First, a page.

But the retail giant’s e-commerce growth slowed to 23% in the quarter ended January 31, well below the 50% clip it had hit in the previous quarter. A good chunk of that was simple arithmetic as Walmart lapped its acquisition of Jet.com a year earlier. At the same time, Walmart acknowledged that it had encountered some unspecified snafus that weighed on sales as it faced off with Amazon.com (amzn) at retail’s busiest time of the year.
“A smaller portion of the slowdown was unexpected, as we experienced some operational challenges that negatively impacted growth,” Walmart CEO Doug McMillon said in a statement. The chief executive did say Walmart expects e-commerce growth to reignite and hit 40% for the new fiscal year.
Walmart has been busy beefing up its e-commerce in the last year, snapping up online brands like Bonobos and Modcloth, equipping hundreds more of its stores to handle curbside grocery pickup for online orders, and adding many more features to its shopping app.
Those efforts have cost the retailer billions in recent years, but Walmart has assured investors of the payoff. The store chain keenly aware that it cannot afford any slowdown at a time when key rival Amazon remains well ahead in market share and arguably in innovation, with such projects as cashier-free stores. Plus, there’s the looming question of what Amazon will end up doing with newly-acquired Whole Foods Market in the grocery space.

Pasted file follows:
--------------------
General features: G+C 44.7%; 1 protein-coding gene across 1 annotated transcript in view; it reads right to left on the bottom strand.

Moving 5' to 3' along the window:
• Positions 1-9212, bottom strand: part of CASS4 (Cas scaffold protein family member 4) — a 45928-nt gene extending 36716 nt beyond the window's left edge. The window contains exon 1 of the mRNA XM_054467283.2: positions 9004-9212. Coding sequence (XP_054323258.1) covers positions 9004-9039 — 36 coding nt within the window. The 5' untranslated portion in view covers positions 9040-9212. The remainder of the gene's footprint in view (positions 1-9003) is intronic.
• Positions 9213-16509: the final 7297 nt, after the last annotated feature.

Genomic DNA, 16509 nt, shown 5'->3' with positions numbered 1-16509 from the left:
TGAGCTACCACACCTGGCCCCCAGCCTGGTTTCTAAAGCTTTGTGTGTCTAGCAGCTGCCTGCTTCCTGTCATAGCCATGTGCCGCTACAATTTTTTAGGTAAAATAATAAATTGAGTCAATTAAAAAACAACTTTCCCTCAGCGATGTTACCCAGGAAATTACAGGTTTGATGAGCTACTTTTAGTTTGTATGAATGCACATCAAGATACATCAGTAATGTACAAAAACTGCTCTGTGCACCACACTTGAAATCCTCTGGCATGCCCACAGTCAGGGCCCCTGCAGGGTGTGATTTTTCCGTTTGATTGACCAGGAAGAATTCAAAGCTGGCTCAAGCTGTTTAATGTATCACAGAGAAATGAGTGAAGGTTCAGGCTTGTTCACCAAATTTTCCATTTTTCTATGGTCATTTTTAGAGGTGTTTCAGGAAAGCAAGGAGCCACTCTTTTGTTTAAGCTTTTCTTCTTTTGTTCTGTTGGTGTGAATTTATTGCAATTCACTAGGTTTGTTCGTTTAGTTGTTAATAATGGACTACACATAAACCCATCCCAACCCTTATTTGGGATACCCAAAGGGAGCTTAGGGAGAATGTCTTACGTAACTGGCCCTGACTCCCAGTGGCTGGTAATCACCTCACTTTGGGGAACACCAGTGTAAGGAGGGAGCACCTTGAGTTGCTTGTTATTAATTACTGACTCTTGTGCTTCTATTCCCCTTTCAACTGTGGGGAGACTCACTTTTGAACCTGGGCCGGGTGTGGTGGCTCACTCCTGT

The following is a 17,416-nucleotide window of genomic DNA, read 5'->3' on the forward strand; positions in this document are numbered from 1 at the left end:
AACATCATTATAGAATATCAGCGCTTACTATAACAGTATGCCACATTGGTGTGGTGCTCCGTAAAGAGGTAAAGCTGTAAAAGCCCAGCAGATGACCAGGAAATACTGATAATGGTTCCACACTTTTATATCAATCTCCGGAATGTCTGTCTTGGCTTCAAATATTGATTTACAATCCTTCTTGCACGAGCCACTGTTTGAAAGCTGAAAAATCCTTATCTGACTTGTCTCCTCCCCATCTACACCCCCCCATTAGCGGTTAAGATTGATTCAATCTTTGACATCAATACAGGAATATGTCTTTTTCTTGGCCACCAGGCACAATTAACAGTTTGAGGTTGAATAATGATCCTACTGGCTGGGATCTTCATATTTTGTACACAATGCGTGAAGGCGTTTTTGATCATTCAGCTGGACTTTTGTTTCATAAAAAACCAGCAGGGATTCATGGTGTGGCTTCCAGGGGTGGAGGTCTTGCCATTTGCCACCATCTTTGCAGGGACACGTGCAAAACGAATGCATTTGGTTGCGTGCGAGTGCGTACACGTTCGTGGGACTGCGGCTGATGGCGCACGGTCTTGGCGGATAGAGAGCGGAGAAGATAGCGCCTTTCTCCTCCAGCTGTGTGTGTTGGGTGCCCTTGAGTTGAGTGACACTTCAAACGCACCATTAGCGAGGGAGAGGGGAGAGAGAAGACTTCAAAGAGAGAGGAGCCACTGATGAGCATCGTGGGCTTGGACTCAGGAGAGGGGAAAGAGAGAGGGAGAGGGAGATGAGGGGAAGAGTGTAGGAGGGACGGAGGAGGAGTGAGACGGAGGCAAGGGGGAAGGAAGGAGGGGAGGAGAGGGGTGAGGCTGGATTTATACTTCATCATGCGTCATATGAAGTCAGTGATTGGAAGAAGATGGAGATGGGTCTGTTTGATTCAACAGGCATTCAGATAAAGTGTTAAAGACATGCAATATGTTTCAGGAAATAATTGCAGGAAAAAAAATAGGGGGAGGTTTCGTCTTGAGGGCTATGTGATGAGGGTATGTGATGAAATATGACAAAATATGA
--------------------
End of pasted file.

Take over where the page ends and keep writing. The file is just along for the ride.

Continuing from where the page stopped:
But the holiday quarter showed how pricey Walmart’s reinvention is. In the fourth quarter, adjusted earnings per share increased to $1.33 for the company as a whole, missing expectations of $1.37 per share, according to Thomson Reuters I/B/E/S. And those pressure will persist in 2019: Walmart expects earnings of $4.75 to $5 a share this fiscal year, excluding some items, compared with an average Wall Street estimate of $5.13.
Yet there is no doubt Walmart’s tech initiatives are bringing in shoppers. Same-store sales rose 2.6% during the holiday quarter in the U.S.— their 14th straight increase. And more crucially, shopper visits rose 1.6%, illustrating how Walmart’s efforts to integrate physical stores and e-commerce are paying off. Analysts had forecast U.S. comparable sales to rise 2%, according to research firm Consensus Metrix.
Walmart shares were down 3.6% to $100.99 in premarket trading.